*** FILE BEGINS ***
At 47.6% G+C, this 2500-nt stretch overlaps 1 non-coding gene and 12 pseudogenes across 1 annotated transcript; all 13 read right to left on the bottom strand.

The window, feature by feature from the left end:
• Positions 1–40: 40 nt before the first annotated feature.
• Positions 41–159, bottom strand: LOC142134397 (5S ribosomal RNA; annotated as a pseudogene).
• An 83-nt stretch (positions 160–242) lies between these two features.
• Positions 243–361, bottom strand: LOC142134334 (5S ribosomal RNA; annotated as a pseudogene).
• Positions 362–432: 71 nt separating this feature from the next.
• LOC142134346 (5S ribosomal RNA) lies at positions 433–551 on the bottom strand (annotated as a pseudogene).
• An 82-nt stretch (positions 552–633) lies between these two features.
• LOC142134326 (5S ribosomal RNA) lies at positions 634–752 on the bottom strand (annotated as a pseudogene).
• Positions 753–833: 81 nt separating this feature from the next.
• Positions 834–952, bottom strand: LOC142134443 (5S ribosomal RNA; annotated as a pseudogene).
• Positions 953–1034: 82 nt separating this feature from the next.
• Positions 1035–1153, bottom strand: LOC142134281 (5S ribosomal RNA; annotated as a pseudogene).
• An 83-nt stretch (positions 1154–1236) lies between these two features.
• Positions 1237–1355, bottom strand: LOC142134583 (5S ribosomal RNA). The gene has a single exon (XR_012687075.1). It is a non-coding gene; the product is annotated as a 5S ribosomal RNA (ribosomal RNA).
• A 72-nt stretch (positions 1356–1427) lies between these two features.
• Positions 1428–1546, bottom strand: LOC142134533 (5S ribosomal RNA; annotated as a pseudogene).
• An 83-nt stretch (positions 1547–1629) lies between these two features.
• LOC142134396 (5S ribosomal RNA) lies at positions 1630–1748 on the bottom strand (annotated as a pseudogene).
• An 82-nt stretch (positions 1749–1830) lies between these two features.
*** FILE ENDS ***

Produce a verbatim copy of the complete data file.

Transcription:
At 47.6% G+C, this 2500-nt stretch overlaps 1 non-coding gene and 12 pseudogenes across 1 annotated transcript; all 13 read right to left on the bottom strand.

The window, feature by feature from the left end:
• Positions 1–40: 40 nt before the first annotated feature.
• Positions 41–159, bottom strand: LOC142134397 (5S ribosomal RNA; annotated as a pseudogene).
• An 83-nt stretch (positions 160–242) lies between these two features.
• Positions 243–361, bottom strand: LOC142134334 (5S ribosomal RNA; annotated as a pseudogene).
• Positions 362–432: 71 nt separating this feature from the next.
• LOC142134346 (5S ribosomal RNA) lies at positions 433–551 on the bottom strand (annotated as a pseudogene).
• An 82-nt stretch (positions 552–633) lies between these two features.
• LOC142134326 (5S ribosomal RNA) lies at positions 634–752 on the bottom strand (annotated as a pseudogene).
• Positions 753–833: 81 nt separating this feature from the next.
• Positions 834–952, bottom strand: LOC142134443 (5S ribosomal RNA; annotated as a pseudogene).
• Positions 953–1034: 82 nt separating this feature from the next.
• Positions 1035–1153, bottom strand: LOC142134281 (5S ribosomal RNA; annotated as a pseudogene).
• An 83-nt stretch (positions 1154–1236) lies between these two features.
• Positions 1237–1355, bottom strand: LOC142134583 (5S ribosomal RNA). The gene has a single exon (XR_012687075.1). It is a non-coding gene; the product is annotated as a 5S ribosomal RNA (ribosomal RNA).
• A 72-nt stretch (positions 1356–1427) lies between these two features.
• Positions 1428–1546, bottom strand: LOC142134533 (5S ribosomal RNA; annotated as a pseudogene).
• An 83-nt stretch (positions 1547–1629) lies between these two features.
• LOC142134396 (5S ribosomal RNA) lies at positions 1630–1748 on the bottom strand (annotated as a pseudogene).
• An 82-nt stretch (positions 1749–1830) lies between these two features.